NBC's 'Heroes' Fascinates Larter
Superhero drama will mark Larter's first regular TV gig
"What do you think? Do you like it?" she laughs. "Do I cut a mythic figure?"
It wouldn't matter how the assembled reporters answer, because Larter -- Claire Redfield in the upcoming video game sequel -- is just three days away from returning her hair to its natural shade, as she begins production on her NBC drama "Heroes."
Hair color aside, "Heroes" marks a major change of pace for Larter, whose television credits are limited to guest appearances on shows like "Dawson's Creek" and "Just Shoot Me." After living in New York for some time, Larter moved back to LA earlier this year and participated in her first pilot season.
"To me, it'd never been something that had truly attracted me, mostly because of the schedule -- that I had to live in LA and the commitment that's involved in that," she says. "But when I moved back this year, I thought it was kind of a great time to see what's out there. I think that the material on television is the best that it's ever been -- the best writers are there. I read a ton of pilots and I just didn't respond to anything and I thought, 'You know, maybe this just isn't going to be right for me' and then I got a hold of Tim Kring's script and I just thought it was fascinating."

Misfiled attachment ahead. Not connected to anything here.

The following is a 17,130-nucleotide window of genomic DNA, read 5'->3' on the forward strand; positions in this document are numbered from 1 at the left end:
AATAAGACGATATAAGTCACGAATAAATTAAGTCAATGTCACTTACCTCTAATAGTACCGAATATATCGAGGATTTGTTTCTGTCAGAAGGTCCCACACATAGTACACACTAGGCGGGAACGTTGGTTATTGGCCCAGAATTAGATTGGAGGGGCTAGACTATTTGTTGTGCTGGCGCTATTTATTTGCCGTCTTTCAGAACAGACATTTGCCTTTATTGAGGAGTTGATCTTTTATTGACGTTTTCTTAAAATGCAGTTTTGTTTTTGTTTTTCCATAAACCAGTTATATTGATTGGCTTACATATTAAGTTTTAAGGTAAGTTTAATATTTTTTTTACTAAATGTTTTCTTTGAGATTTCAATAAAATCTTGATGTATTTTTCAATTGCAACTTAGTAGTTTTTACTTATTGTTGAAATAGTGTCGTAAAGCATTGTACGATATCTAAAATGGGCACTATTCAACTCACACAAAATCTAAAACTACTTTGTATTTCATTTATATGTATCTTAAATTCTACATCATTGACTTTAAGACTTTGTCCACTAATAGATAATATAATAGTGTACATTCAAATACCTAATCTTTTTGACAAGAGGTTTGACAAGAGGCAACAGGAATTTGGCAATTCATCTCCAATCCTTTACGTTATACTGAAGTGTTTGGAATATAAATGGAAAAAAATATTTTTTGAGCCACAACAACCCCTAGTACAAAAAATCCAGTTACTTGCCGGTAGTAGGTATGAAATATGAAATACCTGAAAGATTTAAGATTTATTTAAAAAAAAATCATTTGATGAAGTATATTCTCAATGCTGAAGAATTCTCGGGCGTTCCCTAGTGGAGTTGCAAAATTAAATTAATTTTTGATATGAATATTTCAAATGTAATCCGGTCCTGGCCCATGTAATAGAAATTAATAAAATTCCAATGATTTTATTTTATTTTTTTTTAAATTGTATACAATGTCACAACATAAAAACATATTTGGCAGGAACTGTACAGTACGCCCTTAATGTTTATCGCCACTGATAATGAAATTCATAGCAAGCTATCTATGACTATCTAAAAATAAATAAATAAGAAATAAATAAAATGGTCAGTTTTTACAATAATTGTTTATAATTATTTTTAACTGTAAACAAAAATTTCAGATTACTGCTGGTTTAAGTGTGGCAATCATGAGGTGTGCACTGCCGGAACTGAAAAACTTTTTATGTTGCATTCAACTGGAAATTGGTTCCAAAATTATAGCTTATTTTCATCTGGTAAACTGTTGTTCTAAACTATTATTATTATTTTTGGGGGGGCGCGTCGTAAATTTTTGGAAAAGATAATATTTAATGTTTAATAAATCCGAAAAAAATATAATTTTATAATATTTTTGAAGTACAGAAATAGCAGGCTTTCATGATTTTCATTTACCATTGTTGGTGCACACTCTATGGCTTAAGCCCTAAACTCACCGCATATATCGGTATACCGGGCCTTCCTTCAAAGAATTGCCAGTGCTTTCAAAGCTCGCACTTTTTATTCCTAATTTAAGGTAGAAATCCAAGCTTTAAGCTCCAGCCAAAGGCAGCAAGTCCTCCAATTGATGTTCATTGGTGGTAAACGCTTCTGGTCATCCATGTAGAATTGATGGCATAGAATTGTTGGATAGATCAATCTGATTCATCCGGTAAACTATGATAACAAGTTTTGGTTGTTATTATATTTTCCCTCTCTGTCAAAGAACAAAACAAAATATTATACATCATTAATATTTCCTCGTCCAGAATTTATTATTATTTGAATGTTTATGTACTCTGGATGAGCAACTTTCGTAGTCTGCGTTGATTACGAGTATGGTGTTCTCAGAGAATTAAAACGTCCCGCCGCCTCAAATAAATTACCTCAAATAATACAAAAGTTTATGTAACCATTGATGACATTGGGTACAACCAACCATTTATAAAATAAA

Written by Kring ("Crossing Jordan"), "Heroes" is an ensemble about a disparate group of normal citizens who suddenly begin to realize that they have superpowers.
"It's not about 'Oh, now we're gonna save the world.' It's about 'How do we get our kids to school? How do you pay the bills? How do you go on with life when something is happening to you?'" Larter explains. "Are you going crazy? Is this really happening? And it's very much intellectualized and internalized. I think the pilot is in how the characters are dealing with this happening to them. So, I loved that."
The series, which NBC plans to air on Mondays at 9 p.m. ET, co-stars Milo Ventimiglia ("Gilmore Girls"), Hayden Panettiere ("Ally McBeal") and Greg Grunberg ("Alias"). Larter plays Niki, an Internet stripper and single mother who seems to have some problems with debt. Larter has already had the chance to meet with the show's writers and producers and she feels comfortable with the idea of playing this character for the long haul.
"I felt so lucky that Tim allowed me to go into the writers' room," she says. "I don't think you usually get to do that. It's my first experience with television. I've just asked them to keep a really open dialogue with me, because it's not a film. I'm not able to plan an arc of this character, because I don't know where she's going and, as an actor, that's really scary."
Although Larter promises "huge stuff in episode three," she refuses to drop any hints on where the show is going, nor on the nature of Niki's superpower, which remains decidedly ambiguous in the pilot. She's OK with that.
"You know, I love working, so for me, just to see where she's going, I can't wait to do that."